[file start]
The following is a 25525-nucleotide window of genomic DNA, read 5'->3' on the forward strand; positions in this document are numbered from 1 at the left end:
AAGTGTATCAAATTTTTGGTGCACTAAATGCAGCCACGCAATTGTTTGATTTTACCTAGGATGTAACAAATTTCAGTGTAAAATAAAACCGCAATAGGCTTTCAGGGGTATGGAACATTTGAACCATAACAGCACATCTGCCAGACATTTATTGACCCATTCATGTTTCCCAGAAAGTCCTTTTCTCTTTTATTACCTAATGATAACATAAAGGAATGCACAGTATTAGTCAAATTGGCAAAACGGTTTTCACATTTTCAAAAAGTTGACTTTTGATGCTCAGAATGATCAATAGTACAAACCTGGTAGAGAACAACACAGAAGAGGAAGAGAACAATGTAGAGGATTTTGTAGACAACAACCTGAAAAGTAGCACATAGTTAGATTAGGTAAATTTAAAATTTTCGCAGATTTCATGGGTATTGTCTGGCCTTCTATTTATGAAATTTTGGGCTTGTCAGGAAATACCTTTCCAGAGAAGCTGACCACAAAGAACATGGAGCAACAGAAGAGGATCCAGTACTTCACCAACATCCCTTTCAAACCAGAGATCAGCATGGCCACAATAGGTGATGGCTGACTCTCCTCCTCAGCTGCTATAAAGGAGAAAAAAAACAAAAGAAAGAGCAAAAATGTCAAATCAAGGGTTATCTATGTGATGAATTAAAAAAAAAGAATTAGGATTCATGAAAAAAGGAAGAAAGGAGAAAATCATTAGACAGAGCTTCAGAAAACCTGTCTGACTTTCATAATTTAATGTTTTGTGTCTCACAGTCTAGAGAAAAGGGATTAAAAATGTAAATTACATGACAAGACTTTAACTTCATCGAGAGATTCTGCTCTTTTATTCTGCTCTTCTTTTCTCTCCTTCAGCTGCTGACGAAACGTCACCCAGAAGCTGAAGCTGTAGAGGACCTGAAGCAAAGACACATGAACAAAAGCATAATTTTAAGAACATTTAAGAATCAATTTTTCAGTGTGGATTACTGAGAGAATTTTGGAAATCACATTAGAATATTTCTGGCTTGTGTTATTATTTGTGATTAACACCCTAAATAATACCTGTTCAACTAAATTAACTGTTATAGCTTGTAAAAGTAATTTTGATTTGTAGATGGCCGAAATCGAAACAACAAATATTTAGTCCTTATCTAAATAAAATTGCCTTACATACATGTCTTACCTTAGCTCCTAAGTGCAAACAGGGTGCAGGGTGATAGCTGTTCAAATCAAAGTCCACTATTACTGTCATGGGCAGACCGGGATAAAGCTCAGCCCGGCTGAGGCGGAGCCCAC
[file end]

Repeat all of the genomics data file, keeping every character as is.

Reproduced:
The following is a 25525-nucleotide window of genomic DNA, read 5'->3' on the forward strand; positions in this document are numbered from 1 at the left end:
AAGTGTATCAAATTTTTGGTGCACTAAATGCAGCCACGCAATTGTTTGATTTTACCTAGGATGTAACAAATTTCAGTGTAAAATAAAACCGCAATAGGCTTTCAGGGGTATGGAACATTTGAACCATAACAGCACATCTGCCAGACATTTATTGACCCATTCATGTTTCCCAGAAAGTCCTTTTCTCTTTTATTACCTAATGATAACATAAAGGAATGCACAGTATTAGTCAAATTGGCAAAACGGTTTTCACATTTTCAAAAAGTTGACTTTTGATGCTCAGAATGATCAATAGTACAAACCTGGTAGAGAACAACACAGAAGAGGAAGAGAACAATGTAGAGGATTTTGTAGACAACAACCTGAAAAGTAGCACATAGTTAGATTAGGTAAATTTAAAATTTTCGCAGATTTCATGGGTATTGTCTGGCCTTCTATTTATGAAATTTTGGGCTTGTCAGGAAATACCTTTCCAGAGAAGCTGACCACAAAGAACATGGAGCAACAGAAGAGGATCCAGTACTTCACCAACATCCCTTTCAAACCAGAGATCAGCATGGCCACAATAGGTGATGGCTGACTCTCCTCCTCAGCTGCTATAAAGGAGAAAAAAAACAAAAGAAAGAGCAAAAATGTCAAATCAAGGGTTATCTATGTGATGAATTAAAAAAAAAGAATTAGGATTCATGAAAAAAGGAAGAAAGGAGAAAATCATTAGACAGAGCTTCAGAAAACCTGTCTGACTTTCATAATTTAATGTTTTGTGTCTCACAGTCTAGAGAAAAGGGATTAAAAATGTAAATTACATGACAAGACTTTAACTTCATCGAGAGATTCTGCTCTTTTATTCTGCTCTTCTTTTCTCTCCTTCAGCTGCTGACGAAACGTCACCCAGAAGCTGAAGCTGTAGAGGACCTGAAGCAAAGACACATGAACAAAAGCATAATTTTAAGAACATTTAAGAATCAATTTTTCAGTGTGGATTACTGAGAGAATTTTGGAAATCACATTAGAATATTTCTGGCTTGTGTTATTATTTGTGATTAACACCCTAAATAATACCTGTTCAACTAAATTAACTGTTATAGCTTGTAAAAGTAATTTTGATTTGTAGATGGCCGAAATCGAAACAACAAATATTTAGTCCTTATCTAAATAAAATTGCCTTACATACATGTCTTACCTTAGCTCCTAAGTGCAAACAGGGTGCAGGGTGATAGCTGTTCAAATCAAAGTCCACTATTACTGTCATGGGCAGACCGGGATAAAGCTCAGCCCGGCTGAGGCGGAGCCCAC